The fort of Qala is not constructed like a Western fort. It is a huge, ten-acre compound with open spaces, trees and one-story buildings. The whole area is enclosed by a fifty-foot wall, but each side is sloped so that a climber can scramble up the ramp and peer over the parapet at the top. This thick wall plays host to a labyrinth of barracks, stores and passages, with another maze of tunnels and cellars beneath them. The Uzbeks had only captured it ten days earlier and seemed not to know that there was a Taliban armory and magazine stored at the southern end. That was where they shooed the prisoners. At Kunduz, the captives had been relieved of their rifles and RPGs, but no one had done a body search. Had the prisoners been frisked, the captors would have realized almost every man had a grenade or two hidden inside his robes. That was how they arrived in the motorcade at Qala-i-Jangi. The first hint came on the Saturday night of their arrival. Izmat Khan was in the fifth truck, and heard the boom from a hundred yards away. One of the Arabs, gathering several Uzbeks around him, detonated his grenade, blowing himself and five Uzbeks to pemmi-can. Night was coming on. There were no lights. Dostum’s men decided to do body searches the next morning. They herded the prisoners into the compound without food or water and left them, squatting on the ground, surrounded by armed, already-nervous guards.

At dawn, the searches began. The prisoners, still docile in their battle fatigue, allowed their hands to be tied behind them. As there were no ropes, the Uzbeks used the prisoners’ turbans. But turbans are not ropes. One by one the prisoners were hauled upright to be frisked. Out came handguns, grenades-and money. As the money piled up, it was taken away to a side room by Sayid Kamel and his deputy. An Uzbek soldier, peering through the window a little later, saw the two men pocketing the lot. The soldier entered to protest, and was told in no uncertain terms to get lost. But he came back with a rifle. There were two prisoners who saw this and had worked their hands free. They entered the room after the soldier, seized the rifle and used its butt to beat all three Uzbeks to death. As there had been no shooting, nothing was noticed, but the compound was becoming a powder keg.

The Americans from the CIA, Johnny “Mike” Spann and Dave Tyson, had entered the area, and Spann began a series of interrogations right out in the open. He was surrounded by six hundred fanatics whose only ambition before going to Allah was to kill an American. Then some Uzbek guard saw the armed Arab and yelled a warning. The Arab fired and killed him. The powder keg went off. Izmat Khan was squatting on the dirt waiting for his turn. Like the others, he had worked his hands free. As the shot Uzbek soldier fell, others atop the walls opened up with machine guns. The slaughter had begun. Over a hundred prisoners died in the dirt with bound hands, and were found that way when it was finally safe for the UN observers to enter. Others untied their neighbors’ hands so that they could fight. Izmat Khan led a group of others, including his five fellow Afghans, in a dodging, weaving run through the trees to the south wall, where he knew the armory was from a previous visit when the fort was in Taliban hands.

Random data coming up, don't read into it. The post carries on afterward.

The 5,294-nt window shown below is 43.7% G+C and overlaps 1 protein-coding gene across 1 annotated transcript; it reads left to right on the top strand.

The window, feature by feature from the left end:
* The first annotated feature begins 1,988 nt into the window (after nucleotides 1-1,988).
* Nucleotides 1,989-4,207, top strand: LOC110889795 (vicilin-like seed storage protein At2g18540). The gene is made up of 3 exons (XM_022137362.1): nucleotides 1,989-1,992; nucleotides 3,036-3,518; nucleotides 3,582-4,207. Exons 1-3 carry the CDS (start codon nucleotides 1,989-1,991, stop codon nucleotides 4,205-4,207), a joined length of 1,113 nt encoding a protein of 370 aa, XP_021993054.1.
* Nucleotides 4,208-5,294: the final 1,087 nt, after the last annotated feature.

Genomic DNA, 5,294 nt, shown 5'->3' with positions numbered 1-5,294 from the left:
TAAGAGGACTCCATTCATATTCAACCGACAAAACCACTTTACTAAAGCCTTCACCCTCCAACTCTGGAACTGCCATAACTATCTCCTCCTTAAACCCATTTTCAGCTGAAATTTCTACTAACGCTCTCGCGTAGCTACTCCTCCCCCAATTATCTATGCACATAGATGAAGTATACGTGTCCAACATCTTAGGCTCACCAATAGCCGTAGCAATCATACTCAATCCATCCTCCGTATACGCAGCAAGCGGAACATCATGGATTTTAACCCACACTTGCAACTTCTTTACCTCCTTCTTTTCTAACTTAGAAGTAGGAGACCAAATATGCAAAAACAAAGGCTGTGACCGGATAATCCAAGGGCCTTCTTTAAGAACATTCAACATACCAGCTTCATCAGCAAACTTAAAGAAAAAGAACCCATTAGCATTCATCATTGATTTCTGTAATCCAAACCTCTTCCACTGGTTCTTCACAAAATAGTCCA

Twenty Arabs nearest to Mike Spann fell on him and beat him to death with fists and feet. Dave Tyson emptied his handgun into the mob, killed three, heard the click of hammer on empty chamber and was lucky to make the main gate just in time.

Within ten minutes, the open compound was empty except for the corpses, or the wounded who cried out until they died. The Uzbeks were now outside the wall, the main gate was slammed and the prisoners were inside. The siege had begun; it would last six days, and no one was even interested in taking prisoners. Each side was convinced the other had broken the terms of surrender, but by then it did not matter anymore.

The armory door was quickly shattered and the treasure trove distributed. There was enough for a small army and masses of re-supply for only five hundred men. They had rifles, grenades, launchers, RPGs and mortars. Taking what they could, they fanned out through the tunnels and passages until they owned the fortress. Every time an Uzbek outside put his head over the parapet, an Arab, firing through a slit from across the compound, took a shot. Dostum’s men had no choice but to call for help, urgently. It came in the form of hundreds more Uzbeks sent by General Dostum, who hurried toward Qala-i-Jangi. Also on their way were American Green Berets, four men from Fort Campbell, Kentucky, one U.S. Air Force man to assist in air coordination and six from the ioth Mountain Division. Basically, their job was to observe, report and call in air strikes to break the resistance.